Bulldozers began pulling down the home at 610 North Buchanan Street in the Trinity Park neighborhood Monday morning.
As recently as May, Duke said it planned to sell the property - just as it has done with several other homes in the area.
The university has successfully renovated several homes known as "party houses" and then sold them to owner occupants instead of landlords, who typically rent properties near Duke's East Campus.
Duke would not say Monday exactly what it plans to do with the lot where the home sat - other than to say something would be constructed. When asked when that would happen, officials would only say "soon."
It has been four years since the house was occupied. In 2006, stripper Crystal Mangum accused members of the lacrosse team of rape during a party that was held at the property.
Three players were indicted, but the allegations were later found to be false and all charges were dropped against the players. There are still pending civil suits stemming from the case.
Duke university had to get permission from every attorney linked to the Duke lacrosse case, specifically those handling the civil trial, in order to tear down the house.
Ironically, the house was bulldozed the same day Mangum was in court.
She returned to court Monday, fighting for custody of her children after she was charged with attempted murder, arson, and child abuse after a domestic dispute with her boyfriend.
According to an arrest warrant, the 33-year-old scratched, punched and threw objects at Milton Walker before setting his clothes on fire in a bathtub. Arresting officers said Mangum threatened to stab Walker while they were at her home. They went there after one of her children called 911.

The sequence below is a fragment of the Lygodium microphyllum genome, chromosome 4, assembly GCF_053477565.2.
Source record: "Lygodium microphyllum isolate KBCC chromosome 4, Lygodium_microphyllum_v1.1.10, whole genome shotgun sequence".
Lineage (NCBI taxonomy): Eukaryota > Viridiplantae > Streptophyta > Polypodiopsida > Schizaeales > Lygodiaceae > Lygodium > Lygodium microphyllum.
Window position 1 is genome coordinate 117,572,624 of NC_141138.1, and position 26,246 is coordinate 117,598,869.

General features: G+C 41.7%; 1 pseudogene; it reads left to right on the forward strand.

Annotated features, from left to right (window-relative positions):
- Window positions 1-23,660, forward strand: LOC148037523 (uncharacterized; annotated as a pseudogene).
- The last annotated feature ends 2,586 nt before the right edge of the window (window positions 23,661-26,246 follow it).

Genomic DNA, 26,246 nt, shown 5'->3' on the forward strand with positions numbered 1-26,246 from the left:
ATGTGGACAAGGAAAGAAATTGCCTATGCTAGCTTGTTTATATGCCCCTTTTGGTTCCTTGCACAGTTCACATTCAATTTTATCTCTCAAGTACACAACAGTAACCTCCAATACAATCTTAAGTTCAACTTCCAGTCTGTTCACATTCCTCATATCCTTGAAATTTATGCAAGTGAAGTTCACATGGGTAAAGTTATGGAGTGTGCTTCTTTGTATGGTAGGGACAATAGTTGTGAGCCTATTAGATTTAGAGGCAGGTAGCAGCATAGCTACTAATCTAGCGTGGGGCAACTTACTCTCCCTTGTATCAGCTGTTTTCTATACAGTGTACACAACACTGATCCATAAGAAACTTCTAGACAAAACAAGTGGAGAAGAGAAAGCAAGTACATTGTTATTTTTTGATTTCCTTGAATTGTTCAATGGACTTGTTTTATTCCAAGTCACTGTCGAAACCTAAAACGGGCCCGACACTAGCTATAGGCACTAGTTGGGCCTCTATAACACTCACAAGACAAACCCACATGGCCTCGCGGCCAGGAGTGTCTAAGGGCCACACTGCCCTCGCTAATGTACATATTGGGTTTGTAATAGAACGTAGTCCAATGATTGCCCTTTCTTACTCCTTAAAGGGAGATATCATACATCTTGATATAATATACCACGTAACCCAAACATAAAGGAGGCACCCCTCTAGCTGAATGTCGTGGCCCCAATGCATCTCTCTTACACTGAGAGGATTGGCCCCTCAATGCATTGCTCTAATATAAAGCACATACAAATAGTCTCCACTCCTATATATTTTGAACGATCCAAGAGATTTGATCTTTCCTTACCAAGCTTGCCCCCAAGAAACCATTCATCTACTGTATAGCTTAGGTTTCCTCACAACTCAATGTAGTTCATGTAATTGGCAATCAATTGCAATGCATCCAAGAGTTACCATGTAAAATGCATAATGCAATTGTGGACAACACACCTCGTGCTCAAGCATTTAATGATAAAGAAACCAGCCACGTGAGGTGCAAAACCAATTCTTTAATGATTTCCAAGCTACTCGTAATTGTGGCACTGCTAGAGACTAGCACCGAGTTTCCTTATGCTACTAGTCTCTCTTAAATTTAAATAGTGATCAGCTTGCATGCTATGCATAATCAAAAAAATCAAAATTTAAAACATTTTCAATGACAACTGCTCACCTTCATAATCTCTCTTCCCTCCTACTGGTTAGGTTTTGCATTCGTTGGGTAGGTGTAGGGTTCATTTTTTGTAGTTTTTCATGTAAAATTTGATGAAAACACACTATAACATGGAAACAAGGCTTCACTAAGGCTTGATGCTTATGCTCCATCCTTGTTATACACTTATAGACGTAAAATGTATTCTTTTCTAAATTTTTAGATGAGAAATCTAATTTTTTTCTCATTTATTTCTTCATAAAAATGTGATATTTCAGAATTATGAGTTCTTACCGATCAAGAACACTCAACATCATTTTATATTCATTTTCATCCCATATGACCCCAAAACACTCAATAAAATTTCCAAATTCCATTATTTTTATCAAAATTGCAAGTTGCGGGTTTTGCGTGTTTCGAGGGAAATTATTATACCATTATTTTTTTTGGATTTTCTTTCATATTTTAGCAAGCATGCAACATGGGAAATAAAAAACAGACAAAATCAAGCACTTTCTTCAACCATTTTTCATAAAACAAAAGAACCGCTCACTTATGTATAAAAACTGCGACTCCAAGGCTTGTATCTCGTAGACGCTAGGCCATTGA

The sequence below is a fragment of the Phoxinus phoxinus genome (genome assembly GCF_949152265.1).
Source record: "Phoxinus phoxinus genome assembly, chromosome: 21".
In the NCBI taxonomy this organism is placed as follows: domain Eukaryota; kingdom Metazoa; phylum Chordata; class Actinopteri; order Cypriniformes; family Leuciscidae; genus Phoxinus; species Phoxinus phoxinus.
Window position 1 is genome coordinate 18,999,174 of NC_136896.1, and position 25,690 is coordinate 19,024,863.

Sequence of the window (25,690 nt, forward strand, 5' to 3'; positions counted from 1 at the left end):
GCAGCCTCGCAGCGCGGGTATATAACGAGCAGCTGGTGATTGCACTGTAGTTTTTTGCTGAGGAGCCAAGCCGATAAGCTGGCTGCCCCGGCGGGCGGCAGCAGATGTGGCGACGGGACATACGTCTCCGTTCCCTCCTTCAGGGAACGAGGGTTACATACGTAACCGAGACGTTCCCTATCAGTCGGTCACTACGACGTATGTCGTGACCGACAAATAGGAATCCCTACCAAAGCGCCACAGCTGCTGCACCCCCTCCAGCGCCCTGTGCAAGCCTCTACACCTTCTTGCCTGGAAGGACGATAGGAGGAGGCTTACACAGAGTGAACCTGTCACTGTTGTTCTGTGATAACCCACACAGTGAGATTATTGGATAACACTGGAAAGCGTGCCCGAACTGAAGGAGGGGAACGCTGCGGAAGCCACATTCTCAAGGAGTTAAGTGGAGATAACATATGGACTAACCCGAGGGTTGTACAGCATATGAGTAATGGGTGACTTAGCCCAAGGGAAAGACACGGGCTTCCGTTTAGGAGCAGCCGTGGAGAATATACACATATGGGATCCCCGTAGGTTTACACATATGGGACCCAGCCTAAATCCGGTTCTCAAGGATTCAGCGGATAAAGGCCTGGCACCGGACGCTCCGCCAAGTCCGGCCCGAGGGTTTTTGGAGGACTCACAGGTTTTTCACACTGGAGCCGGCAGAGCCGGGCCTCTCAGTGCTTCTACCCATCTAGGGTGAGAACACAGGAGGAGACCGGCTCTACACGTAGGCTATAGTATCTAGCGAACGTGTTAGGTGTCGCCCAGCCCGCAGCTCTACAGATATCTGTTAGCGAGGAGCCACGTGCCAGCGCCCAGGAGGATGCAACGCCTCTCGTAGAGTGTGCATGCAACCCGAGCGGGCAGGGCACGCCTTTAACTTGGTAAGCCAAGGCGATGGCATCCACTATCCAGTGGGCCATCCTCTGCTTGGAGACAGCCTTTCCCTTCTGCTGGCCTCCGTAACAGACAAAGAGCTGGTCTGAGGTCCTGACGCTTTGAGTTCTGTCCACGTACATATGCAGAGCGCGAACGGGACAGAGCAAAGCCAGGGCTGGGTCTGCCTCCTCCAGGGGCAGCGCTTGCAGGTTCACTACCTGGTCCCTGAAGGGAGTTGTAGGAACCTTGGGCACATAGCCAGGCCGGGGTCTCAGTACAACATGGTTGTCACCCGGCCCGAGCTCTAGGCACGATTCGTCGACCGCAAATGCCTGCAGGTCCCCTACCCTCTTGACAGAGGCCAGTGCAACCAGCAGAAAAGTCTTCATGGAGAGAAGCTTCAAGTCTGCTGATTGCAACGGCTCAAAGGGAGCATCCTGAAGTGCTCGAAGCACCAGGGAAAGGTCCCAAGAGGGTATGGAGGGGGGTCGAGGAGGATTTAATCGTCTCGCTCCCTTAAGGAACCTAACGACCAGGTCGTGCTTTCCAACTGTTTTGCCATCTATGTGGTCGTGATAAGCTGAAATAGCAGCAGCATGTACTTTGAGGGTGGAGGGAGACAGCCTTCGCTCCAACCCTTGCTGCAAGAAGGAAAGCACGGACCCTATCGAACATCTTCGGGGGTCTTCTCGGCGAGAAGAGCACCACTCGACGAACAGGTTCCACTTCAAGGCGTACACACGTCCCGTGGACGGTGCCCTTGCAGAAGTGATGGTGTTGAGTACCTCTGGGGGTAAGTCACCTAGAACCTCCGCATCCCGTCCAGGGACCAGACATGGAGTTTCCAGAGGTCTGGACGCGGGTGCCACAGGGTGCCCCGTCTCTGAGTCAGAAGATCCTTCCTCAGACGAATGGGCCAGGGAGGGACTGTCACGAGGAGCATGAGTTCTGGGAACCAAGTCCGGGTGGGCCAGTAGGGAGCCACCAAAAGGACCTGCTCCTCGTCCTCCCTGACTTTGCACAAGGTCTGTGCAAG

Mangum spent three months behind bars before Hammond and Hammond bail bond service posted her $100,000 bail in May free of charge. Mangum's bail originally was set at $1 million before being lowered.
Mangum told reporters at a news conference June 30 she didn't attack Walker and didn't burn his clothes. She said she believes her involvement in the Duke lacrosse case influenced what happened to her in February.
Mangum is no longer on house arrest and now allowed to live with her sick mother through electronic monitoring. She's also allowed supervised visitation with her three children.
Her goal, her attorney says, is to find a job, take care of her family and prepare for her upcoming trial. But she'll have to do it with a new attorney, because Mangum's attorney asked to be removed from her case.
A judge agreed and so did Magnum.
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